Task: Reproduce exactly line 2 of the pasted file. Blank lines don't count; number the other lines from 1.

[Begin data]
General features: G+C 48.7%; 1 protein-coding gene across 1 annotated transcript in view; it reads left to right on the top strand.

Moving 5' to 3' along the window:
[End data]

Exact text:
Moving 5' to 3' along the window: